Paul Simon has dashed hopes he’ll ever record with Art Garfunkel again.
The legendary duo haven’t completed an album together since ‘Bridge Over Troubled Water’, which was released shortly before they split in 1970. Speaking to BBC Radio 4’s Today programme, Simon said that a problem with Garfunkel’s vocal chords had left suggestions the duo could reunite a “moot point”.
Asked about a possible reunion, he replied that he “would just as soon not go back and visit the past”. The pair last reunited at the 25th anniversary of the Rock And Roll Hall Of Fame concerts in New York in 2009. A 13-date tour was planned for the following year, but was postponed indefinitely owing to Garfunkel’s vocal problems.
Simon was speaking ahead of the re-issue of his 1986 album ‘Graceland’. He once again insisted he had no regrets over the recording of the album in South Africa.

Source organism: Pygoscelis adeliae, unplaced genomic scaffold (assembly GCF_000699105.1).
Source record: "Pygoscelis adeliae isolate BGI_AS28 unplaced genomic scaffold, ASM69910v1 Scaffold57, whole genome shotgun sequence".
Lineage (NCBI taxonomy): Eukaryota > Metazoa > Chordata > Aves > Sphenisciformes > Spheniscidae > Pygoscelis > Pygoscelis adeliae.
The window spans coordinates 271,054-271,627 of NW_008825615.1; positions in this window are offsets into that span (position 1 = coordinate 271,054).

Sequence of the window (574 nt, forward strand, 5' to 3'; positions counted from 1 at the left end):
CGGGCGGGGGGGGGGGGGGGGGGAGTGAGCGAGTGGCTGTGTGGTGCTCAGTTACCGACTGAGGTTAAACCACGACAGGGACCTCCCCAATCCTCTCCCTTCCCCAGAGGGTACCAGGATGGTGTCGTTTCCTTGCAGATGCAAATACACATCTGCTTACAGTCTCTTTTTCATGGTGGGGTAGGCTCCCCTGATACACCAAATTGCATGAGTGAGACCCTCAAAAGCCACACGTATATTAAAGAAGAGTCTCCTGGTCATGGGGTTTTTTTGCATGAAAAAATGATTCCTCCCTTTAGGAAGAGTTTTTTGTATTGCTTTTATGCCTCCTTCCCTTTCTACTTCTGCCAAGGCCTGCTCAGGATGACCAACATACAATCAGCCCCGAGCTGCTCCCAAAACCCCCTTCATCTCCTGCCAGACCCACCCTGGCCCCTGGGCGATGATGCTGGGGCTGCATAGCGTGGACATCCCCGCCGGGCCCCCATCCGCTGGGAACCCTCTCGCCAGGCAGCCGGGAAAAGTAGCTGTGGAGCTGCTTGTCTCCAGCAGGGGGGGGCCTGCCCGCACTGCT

The folk legend was widely criticised for travelling to the country and making the 1986 with South African musicians, for effectively breaking the cultural boycott of the country due to its racist Apartheid regime.
Although the album was a smash hit and is now credited with bringing local music to the a global audience, he was also censured at the time by the African National Congress, who implied that he was supporting the regime. The controversy is documented in new film Under African Skies, which marks the 25th anniversary of the album.
Speaking at Sundance Film Festival last month, he said: “As for regrets, no I don’t have any regrets because it’s a happy ending. Would I have done things differently? Perhaps. If anybody had come to me and said, during the recording or in the 16 months between the recording and the release of the record anybody from the ANC had come and said ‘we don’t want you to do this’, or ‘we wish you would make some sort of statement supporting us’ I would have been very happy to do so.”
Click below to watch a video interview with Simon from the NME archive.